I have lost count of the number of times I have heard business owners say the following.  Make sure you are not one of them!

Myth No.1

I own the URL for my company name so there is no need to register it as a trade mark.

Owning the URL (or domain name) for your company name will stop anyone else from owning exactly the same URL, but that’s all. It does not automatically give you rights to stop someone using a similar URL, even if it differs by just one letter!

However, if you register your name as a trade mark, this can stop other people from using the same or similar name as you, so it gives you a much higher level of protection.

Myth No.2

I have registered my company name with Companies House which is the same as registering it as a trade mark.

By registering your company name at Companies House you are preventing anyone else using exactly the same company name as you, but that’s all.  If you registered Giraffe Limited for example, there would be nothing to stop someone else registering Giraffe (UK) Limited or Giraffe & Sons Limited. And if you haven’t been trading long, it would be difficult to stop them using the same name as you.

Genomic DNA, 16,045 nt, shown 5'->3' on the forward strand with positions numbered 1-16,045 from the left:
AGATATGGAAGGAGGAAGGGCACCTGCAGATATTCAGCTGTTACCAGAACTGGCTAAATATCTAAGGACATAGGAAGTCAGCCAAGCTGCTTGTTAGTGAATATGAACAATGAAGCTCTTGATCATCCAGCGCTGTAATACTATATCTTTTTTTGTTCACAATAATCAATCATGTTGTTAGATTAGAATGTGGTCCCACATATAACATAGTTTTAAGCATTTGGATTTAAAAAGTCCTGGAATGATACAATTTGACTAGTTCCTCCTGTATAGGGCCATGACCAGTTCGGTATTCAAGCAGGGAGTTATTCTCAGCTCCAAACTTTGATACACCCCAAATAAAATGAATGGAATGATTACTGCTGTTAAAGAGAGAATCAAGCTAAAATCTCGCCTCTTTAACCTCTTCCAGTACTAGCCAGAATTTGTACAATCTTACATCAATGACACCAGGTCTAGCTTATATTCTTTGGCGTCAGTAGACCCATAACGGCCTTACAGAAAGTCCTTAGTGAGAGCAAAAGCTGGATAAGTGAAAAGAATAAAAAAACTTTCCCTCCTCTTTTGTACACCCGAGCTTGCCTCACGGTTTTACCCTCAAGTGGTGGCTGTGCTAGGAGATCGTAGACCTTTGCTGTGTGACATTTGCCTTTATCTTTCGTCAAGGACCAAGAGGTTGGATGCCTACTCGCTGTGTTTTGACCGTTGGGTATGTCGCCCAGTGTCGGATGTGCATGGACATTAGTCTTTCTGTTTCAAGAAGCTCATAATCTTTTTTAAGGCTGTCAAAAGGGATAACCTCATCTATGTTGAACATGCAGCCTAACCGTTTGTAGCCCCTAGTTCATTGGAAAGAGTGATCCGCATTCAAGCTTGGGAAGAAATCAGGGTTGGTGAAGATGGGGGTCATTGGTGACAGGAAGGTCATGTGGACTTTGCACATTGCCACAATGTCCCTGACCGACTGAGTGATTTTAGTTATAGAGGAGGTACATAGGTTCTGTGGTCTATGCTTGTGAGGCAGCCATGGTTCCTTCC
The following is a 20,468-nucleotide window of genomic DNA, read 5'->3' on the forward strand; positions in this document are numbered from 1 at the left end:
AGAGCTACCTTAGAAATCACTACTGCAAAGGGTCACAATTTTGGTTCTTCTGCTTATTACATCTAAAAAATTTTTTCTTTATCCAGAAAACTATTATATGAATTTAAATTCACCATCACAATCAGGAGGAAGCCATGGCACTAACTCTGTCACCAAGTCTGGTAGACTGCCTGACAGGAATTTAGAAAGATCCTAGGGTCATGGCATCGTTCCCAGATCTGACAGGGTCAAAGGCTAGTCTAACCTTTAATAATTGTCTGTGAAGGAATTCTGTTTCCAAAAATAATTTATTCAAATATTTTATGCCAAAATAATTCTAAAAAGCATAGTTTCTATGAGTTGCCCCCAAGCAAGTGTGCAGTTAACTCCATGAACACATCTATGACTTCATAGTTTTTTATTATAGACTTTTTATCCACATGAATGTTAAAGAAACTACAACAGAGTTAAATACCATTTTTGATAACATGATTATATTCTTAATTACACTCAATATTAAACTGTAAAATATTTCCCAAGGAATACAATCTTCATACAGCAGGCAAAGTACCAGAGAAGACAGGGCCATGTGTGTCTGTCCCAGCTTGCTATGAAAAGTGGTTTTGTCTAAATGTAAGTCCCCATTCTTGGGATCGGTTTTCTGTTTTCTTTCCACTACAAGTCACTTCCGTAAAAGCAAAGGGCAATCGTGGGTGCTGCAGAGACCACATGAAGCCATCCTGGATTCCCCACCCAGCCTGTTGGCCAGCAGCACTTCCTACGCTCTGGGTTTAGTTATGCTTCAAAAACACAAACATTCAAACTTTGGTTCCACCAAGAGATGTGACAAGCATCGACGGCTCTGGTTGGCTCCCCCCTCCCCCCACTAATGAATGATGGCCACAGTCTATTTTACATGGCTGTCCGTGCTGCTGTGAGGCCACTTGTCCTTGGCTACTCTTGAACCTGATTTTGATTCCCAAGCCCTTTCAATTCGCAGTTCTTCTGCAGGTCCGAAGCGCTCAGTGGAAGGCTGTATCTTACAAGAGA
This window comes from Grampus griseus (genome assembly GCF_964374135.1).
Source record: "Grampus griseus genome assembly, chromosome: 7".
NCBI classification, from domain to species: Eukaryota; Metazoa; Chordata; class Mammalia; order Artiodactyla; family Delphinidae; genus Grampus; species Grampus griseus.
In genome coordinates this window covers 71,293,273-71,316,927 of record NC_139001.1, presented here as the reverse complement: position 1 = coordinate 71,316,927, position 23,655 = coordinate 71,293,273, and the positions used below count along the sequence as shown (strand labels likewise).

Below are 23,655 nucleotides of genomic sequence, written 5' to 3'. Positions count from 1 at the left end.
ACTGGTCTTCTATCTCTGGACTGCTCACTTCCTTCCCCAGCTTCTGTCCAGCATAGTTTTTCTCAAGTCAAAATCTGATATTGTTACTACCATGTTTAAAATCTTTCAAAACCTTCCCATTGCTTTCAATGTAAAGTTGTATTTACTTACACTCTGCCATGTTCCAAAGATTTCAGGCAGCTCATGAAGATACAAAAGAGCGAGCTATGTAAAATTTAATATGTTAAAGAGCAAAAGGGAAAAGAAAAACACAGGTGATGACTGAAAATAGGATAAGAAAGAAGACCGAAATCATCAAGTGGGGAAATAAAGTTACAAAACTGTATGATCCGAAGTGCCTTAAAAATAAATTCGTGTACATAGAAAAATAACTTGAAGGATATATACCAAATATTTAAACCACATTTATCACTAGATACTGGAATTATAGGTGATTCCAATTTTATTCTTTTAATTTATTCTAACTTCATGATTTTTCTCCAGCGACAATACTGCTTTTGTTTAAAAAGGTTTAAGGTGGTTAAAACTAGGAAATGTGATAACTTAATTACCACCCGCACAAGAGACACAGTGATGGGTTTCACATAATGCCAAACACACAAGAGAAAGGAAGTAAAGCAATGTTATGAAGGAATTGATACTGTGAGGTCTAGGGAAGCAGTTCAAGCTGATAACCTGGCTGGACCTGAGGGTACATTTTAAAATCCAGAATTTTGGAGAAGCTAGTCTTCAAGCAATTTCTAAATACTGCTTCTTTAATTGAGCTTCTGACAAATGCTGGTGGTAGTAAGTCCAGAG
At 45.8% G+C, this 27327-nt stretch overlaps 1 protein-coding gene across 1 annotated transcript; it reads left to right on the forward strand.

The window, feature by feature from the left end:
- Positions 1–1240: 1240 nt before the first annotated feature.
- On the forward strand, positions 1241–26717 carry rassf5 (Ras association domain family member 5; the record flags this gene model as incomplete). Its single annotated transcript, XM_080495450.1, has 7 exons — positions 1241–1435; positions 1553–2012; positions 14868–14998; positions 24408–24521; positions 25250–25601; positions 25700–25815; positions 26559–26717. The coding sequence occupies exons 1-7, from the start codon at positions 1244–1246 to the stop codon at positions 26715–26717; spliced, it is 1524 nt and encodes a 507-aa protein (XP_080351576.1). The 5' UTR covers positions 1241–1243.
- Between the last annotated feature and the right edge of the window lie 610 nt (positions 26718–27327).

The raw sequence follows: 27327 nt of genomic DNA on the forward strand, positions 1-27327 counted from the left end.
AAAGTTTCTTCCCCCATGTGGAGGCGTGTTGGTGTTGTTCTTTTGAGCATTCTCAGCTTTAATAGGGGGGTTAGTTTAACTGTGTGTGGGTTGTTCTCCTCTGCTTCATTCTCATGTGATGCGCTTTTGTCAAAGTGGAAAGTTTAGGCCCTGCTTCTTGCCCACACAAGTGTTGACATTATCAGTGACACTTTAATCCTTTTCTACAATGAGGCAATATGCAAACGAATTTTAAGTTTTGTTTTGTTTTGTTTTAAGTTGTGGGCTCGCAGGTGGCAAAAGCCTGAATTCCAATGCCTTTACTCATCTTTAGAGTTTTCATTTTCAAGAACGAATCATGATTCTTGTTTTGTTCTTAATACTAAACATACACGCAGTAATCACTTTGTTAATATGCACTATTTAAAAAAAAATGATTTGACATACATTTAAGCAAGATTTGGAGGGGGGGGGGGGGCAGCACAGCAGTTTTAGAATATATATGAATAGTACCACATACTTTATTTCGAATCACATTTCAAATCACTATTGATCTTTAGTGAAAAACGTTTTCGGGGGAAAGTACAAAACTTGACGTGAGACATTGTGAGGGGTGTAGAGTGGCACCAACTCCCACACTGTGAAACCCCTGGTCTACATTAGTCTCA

The advantage of registering a trade mark on the other hand is that you have the right to stop others using the same or similar name as you. It is also much cheaper and quicker to take legal action on the grounds that someone has infringed your trade mark, rather than relying on the concept of ‘unfair competition’ or ‘passing off’ which would be your only other options.

Myth No.3

My business name is the same as my own name so there is no point registering it as a trade mark.

If someone else has the same or similar name to you it could still be difficult to stop them without a trade mark.  It is however possible to register your name as a trade mark in order to give you an extra level of protection and you would be in good company – both ORLA KIELY and CATH KIDSTON are registered trade marks.

Liz Sproston, Trade Mark Specialist

If you would like more information on protecting your name as a trade mark, then please contact us to arrange a free telephone consultation with our trade mark specialist, Liz Sproston.